How bad is 2018 snowpack in the southern Rocky Mountains, you ask?
Let me count the ways.
Currently, snowpack in the Upper Colorado River Basin, which supplies the vast majority of water for what is arguably the southwest’s most important river system, sits at 69 percent of median. In 2002, the watershed’s driest year on record, there was more snow on the ground at this point in March than there is now.
Parts of California, Arizona, Colorado, Utah and New Mexico reported record dry conditions and high temperatures during the important snow accumulation period from November through January.
The measly snowfall translates to worsening drought conditions. The U.S. Drought Monitor shows more than 60 percent of the Colorado River Basin classified as being in “severe” drought or worse, felt acutely in the Four Corners region, southern Utah and northern New Mexico.
Projections for the amount of water the Colorado River and its tributaries will dump into Lake Powell, the Upper Basin states’ main water bank account, continue to drop. Without heavy spring snow in April and May, runoff to Powell will rival 2002’s trickle.
Rivers and small creeks in southwestern Colorado and eastern Utah are projected to flow at 28 to 65 percent of their average spring flow.
In Colorado’s mountains, it would take 327 percent of normal snowfall to pull the state’s measly supplies up to reasonable levels.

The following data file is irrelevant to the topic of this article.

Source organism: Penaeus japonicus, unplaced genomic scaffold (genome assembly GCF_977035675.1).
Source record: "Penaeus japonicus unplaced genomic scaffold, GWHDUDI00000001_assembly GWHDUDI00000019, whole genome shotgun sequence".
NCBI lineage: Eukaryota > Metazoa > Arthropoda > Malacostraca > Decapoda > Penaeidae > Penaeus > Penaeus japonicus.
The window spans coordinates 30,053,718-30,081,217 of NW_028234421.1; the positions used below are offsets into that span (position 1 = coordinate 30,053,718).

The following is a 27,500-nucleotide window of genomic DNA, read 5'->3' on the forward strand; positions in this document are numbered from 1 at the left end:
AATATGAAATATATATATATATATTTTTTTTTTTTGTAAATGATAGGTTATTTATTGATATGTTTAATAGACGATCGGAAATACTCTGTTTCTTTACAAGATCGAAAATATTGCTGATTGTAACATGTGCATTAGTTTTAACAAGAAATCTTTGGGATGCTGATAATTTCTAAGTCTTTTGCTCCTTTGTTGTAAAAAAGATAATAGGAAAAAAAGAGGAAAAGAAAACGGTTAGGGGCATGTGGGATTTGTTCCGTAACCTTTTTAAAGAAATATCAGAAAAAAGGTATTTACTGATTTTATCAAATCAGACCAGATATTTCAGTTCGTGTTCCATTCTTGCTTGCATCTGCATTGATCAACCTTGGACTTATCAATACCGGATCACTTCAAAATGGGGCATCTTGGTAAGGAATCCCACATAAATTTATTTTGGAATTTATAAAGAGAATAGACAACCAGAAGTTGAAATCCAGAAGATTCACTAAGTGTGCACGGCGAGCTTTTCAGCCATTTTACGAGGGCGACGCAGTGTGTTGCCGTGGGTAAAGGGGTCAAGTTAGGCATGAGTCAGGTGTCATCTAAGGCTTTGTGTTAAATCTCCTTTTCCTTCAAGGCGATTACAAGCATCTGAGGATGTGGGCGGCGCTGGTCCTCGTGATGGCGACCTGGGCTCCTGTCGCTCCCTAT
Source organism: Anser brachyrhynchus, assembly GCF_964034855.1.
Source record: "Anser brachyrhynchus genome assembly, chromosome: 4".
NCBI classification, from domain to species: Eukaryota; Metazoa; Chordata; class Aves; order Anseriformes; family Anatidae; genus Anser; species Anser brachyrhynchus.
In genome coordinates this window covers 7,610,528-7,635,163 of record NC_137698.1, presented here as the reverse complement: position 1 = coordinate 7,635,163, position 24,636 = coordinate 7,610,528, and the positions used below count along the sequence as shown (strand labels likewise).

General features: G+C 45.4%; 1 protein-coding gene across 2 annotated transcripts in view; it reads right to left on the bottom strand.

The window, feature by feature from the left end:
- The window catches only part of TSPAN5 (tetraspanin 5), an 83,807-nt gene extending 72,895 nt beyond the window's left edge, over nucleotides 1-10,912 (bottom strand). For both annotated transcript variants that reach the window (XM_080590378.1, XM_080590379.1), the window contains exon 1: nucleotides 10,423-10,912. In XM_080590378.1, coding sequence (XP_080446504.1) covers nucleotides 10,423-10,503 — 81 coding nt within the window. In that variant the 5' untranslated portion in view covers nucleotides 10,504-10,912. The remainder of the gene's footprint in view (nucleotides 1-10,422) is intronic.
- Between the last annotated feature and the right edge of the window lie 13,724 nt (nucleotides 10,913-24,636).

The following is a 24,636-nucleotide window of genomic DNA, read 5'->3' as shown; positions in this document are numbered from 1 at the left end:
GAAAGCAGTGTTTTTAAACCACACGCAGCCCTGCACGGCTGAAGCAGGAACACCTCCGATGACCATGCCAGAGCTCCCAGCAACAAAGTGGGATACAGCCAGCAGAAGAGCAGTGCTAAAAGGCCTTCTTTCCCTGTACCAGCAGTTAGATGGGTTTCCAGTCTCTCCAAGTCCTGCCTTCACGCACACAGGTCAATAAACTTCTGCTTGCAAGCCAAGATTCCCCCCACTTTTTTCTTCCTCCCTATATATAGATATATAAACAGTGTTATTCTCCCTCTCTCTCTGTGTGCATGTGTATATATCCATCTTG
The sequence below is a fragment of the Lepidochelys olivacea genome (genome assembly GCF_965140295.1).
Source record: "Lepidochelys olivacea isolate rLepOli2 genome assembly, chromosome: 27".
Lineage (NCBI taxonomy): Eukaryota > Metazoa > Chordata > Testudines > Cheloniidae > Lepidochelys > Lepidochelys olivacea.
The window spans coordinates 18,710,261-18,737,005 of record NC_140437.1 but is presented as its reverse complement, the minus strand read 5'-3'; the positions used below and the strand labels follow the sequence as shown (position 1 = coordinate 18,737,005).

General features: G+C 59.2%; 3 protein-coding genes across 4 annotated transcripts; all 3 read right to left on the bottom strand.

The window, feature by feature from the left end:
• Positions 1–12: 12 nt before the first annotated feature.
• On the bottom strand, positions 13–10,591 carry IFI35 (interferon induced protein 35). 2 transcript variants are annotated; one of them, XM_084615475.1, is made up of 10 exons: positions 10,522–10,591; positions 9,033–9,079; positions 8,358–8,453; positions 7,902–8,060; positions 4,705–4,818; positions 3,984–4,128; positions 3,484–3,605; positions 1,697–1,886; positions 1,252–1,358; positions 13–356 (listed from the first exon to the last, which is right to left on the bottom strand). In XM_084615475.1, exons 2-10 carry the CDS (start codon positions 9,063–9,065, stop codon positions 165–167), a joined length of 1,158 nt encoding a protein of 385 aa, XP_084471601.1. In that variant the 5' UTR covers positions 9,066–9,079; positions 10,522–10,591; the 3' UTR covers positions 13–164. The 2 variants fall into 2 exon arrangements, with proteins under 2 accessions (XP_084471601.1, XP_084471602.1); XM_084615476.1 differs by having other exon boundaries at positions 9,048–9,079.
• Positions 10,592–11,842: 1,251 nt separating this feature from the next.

And as scientists at the Colorado Basin River Forecast Center put it in their latest monthly forecast presentation: “Climatologically, time is running out,” to make up the deficit.
So how does all this grim news likely translate into action?
In California, expect more calls for conservation, where some municipalities spend millions of dollars to incentivize homeowners to rip out their lawns or simply to convince them to embrace “the desert look.”
In Utah, the state’s Republican governor Gary Herbert sent out a letter to interfaith leaders asking for additional prayers to summon snow clouds, saying a previous call for providential help brought rains to quench Utah’s damaging wildfires in 2012.
Facing an almost certain shortage on the Colorado River, water officials in landlocked Arizona are beginning to entertain investments in desalination, a technology once thought too expensive to make feasible on the coast let alone to pipe treated water inland.
And across the Colorado River Basin, conservation groups will continue the drum beat for the Drought Contingency Plan, or something similar. The multi-state agreement is an update to a set of 2007 guidelines already deemed obsolete in responding to the 18-year drought that’s upended conventional wisdom about what’s possible in southwestern weather.
But due to intrastate bickering and the inability of some major water users to come to the negotiating table, the deal looks far from finished.
This story is part of a project covering the Colorado River, produced by KUNC and supported through a Walton Family Foundation grant. KUNC is solely responsible for its editorial content.